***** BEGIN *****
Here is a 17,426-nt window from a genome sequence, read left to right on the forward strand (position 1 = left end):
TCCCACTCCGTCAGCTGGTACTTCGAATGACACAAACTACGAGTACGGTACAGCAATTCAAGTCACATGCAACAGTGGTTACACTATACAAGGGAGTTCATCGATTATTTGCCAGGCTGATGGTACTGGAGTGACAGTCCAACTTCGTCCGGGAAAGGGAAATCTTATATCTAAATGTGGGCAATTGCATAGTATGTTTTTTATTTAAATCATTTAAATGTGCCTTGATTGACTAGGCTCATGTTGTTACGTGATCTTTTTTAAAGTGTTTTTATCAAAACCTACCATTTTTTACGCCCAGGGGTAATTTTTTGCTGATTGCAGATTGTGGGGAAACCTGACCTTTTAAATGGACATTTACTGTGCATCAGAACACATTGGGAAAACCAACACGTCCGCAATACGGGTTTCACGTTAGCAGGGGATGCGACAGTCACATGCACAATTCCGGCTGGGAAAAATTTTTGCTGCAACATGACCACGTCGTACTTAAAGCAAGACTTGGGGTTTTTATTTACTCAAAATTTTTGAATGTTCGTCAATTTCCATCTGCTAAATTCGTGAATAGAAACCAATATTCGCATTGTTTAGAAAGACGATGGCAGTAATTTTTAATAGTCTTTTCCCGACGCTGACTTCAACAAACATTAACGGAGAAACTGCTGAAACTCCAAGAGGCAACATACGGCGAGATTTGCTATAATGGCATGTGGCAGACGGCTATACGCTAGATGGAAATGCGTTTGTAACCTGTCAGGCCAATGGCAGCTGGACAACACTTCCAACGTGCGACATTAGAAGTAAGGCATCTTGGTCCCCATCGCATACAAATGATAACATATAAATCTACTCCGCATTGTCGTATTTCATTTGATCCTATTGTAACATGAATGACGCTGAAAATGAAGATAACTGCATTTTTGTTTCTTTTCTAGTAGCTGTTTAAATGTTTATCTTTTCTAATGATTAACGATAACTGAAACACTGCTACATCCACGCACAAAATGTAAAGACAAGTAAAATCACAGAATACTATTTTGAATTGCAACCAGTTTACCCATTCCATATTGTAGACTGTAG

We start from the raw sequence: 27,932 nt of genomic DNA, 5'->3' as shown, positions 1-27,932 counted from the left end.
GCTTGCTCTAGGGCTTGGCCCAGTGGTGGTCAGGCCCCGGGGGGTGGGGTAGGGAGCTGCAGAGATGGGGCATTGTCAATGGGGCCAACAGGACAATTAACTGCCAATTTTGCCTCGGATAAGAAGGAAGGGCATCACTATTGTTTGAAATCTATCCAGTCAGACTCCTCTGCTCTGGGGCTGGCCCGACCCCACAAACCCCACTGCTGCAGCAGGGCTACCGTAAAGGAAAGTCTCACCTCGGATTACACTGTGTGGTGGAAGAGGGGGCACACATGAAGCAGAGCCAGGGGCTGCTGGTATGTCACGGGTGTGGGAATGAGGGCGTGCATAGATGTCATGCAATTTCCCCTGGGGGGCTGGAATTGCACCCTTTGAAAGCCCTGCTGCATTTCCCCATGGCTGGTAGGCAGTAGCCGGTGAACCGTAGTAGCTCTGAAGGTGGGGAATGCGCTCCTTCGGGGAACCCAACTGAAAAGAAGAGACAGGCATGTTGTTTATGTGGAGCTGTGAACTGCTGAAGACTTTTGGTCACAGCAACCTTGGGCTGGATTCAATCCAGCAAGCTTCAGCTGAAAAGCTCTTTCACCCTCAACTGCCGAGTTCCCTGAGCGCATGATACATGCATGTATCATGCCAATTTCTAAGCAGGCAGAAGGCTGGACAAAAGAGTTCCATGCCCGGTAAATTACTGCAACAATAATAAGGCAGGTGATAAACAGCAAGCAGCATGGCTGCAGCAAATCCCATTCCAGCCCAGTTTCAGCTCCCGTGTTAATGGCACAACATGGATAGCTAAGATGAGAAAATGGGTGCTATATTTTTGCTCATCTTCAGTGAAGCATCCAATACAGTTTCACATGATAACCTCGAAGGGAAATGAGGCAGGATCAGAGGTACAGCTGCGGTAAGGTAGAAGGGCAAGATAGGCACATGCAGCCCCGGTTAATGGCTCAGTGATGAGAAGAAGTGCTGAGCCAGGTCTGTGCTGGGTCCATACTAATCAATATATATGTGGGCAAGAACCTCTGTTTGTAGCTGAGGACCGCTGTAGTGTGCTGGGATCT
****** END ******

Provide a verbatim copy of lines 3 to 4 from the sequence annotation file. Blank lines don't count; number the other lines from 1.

We start from the raw sequence: 27,932 nt of genomic DNA, 5'->3' as shown, positions 1-27,932 counted from the left end.
GCTTGCTCTAGGGCTTGGCCCAGTGGTGGTCAGGCCCCGGGGGGTGGGGTAGGGAGCTGCAGAGATGGGGCATTGTCAATGGGGCCAACAGGACAATTAACTGCCAATTTTGCCTCGGATAAGAAGGAAGGGCATCACTATTGTTTGAAATCTATCCAGTCAGACTCCTCTGCTCTGGGGCTGGCCCGACCCCACAAACCCCACTGCTGCAGCAGGGCTACCGTAAAGGAAAGTCTCACCTCGGATTACACTGTGTGGTGGAAGAGGGGGCACACATGAAGCAGAGCCAGGGGCTGCTGGTATGTCACGGGTGTGGGAATGAGGGCGTGCATAGATGTCATGCAATTTCCCCTGGGGGGCTGGAATTGCACCCTTTGAAAGCCCTGCTGCATTTCCCCATGGCTGGTAGGCAGTAGCCGGTGAACCGTAGTAGCTCTGAAGGTGGGGAATGCGCTCCTTCGGGGAACCCAACTGAAAAGAAGAGACAGGCATGTTGTTTATGTGGAGCTGTGAACTGCTGAAGACTTTTGGTCACAGCAACCTTGGGCTGGATTCAATCCAGCAAGCTTCAGCTGAAAAGCTCTTTCACCCTCAACTGCCGAGTTCCCTGAGCGCATGATACATGCATGTATCATGCCAATTTCTAAGCAGGCAGAAGGCTGGACAAAAGAGTTCCATGCCCGGTAAATTACTGCAACAATAATAAGGCAGGTGATAAACAGCAAGCAGCATGGCTGCAGCAAATCCCATTCCAGCCCAGTTTCAGCTCCCGTGTTAATGGCACAACATGGATAGCTAAGATGAGAAAATGGGTGCTATATTTTTGCTCATCTTCAGTGAAGCATCCAATACAGTTTCACATGATAACCTCGAAGGGAAATGAGGCAGGATCAGAGGTACAGCTGCGGTAAGGTAGAAGGGCAAGATAGGCACATGCAGCCCCGGTTAATGGCTCAGTGATGAGAAGAAGTGCTGAGCCAGGTCTGTGCTGGGTCCATACTAATCAATATATATGTGGGCAAGAACCTCTGTTTGTAGCTGAGGACCGCTGTAGTGTGCTGGGATCT